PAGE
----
Wednesday, October 25, 2017

Illinois Dems’ biggest plus may be that GOPers can’t play nice w/ each other

Republican sympathizers in Illinois wishing to retain the governor’s post in next year’s election cycle are counting in part on the notion of multiple candidates on the Democratic side taking shots at each other – knocking each other around and bloodying each other up to the point where none of them can win the ultimate election.

Can Ives' anti-abortion credentials ...
Yet it appears more and more those Republican operatives ought to look seriously at the damage they’re likely to do to themselves as they try to see whether Bruce Rauner is capable of retaining his governmental post.

RAUNER seems to have begun the active campaigning this week – just over a year away from the Nov. 6 general election (and in advance of the March 20 GOP primary).

His gimmick this week was to don the leather vest and climb aboard his motorcycle, making a ride from Chicago to Springfield and making stops along the way.

Rauner is a wealthy business executive with enough money that he practically IS the Republican Party these days – he’ll self-fund his own re-election campaign and those of sympathetic legislators to try to sway the General Assembly into a rubber stamp that gives him what he wants.

Instead of its current form of existence under Democratic legislative leaders who are more than eager to ensure that Rauner gets NOTHING. Although considering that many of the things Rauner wants are a series of changes meant to undermine the influence of organized labor within government, it shouldn’t be a surprise they’re hostile to him!

BUT NOW, BIKER Rauner is riding around, trying to make himself appear to be a few steps lower on the economic status ladder – almost as if he’s one of us, instead of looking down on us “little people.”

It will be intriguing to see how effective he can be, since Rauner has a challenger.

State Rep. Jeanne Ives, R-Wheaton, who during her stint in Springfield has shown herself to be an ideologue of the hardest core on social conservative stances on issues, said this week she’s doing the exploratory route to see if she can be a viable candidate for the Republican nomination.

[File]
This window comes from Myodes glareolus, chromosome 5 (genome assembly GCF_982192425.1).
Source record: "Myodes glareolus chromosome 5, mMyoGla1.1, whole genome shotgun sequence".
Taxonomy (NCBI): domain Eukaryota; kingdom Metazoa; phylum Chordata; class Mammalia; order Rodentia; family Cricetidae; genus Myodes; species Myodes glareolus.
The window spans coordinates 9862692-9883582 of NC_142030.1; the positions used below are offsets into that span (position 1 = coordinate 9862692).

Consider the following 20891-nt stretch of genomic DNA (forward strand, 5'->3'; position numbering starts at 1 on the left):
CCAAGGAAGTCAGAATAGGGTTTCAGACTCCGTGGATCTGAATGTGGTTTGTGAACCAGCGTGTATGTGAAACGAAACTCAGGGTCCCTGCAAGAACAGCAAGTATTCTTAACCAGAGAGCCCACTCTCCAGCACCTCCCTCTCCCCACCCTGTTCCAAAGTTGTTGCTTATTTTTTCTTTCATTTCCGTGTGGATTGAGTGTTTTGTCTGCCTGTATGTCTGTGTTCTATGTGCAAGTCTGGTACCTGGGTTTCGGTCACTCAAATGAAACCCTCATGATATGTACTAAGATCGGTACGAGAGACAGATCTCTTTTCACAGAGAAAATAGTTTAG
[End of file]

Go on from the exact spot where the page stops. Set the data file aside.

... undermine Rauner's financial advantage?
She only has a few thousand dollars (coming from assorted right-wing issue groups) that would fall far short of the roughly $65 million that Rauner has available.

BUT SHE’S COUNTING on the ideological wars to lead her to victory – she’s amongst the Republicans who will forevermore be peeved that Rauner signed into law a measure that permits Medicaid funds to be used in Illinois by lower-income women wishing to terminate a pregnancy.

Making it difficult for people to actually obtain abortion services has always been a tactic of the anti-abortion movement (figuring they’ll reduce abortion to a theoretical right that isn’t easily obtained).

Rauner’s conduct during his time as governor has stirred up much resentment amongst the two-thirds of Illinoisans who live in the Chicago metro portion of the state. Any Republican campaign is going to focus on the remaining rural third of Illinois.

She’s also the one who has said people who support transgender rights are the equivalent of “dirty old men” in that they’re exposing children to something immoral. Ives is hoping that talking like an ideologue and openly bashing about Rauner can help her undermine his vast financial advantage and lead her to a primary victory.

PRITZKER: Will he be beneficiary of Ives' attacks?
WHETHER SHE’D BE able to compete in a general election is questionable. She may come from the right-leaning town of Wheaton, but the DuPage County Republican organization isn’t what it once was – heck, Hillary Clinton won the 2016 general election in DuPage and all the other suburban counties (except for McHenry).

For as much as Republican operatives are counting on J.B. Pritzker, Christopher Kennedy and all the other Democratic gubernatorial dreamers to smack each other around, they may want to watch their own behavior in coming months.

For the Republican primary election cycle is going to be a test of whether Rauner’s overwhelming financial assets (and the advantages of incumbency) can be overcome by ideologues willing to bash people about for one of the few actions that Chicago-area voters may be willing to credit Rauner for.

In the end, 2018 will be the election cycle where we see which political party is capable of beating up on its own most intensely.


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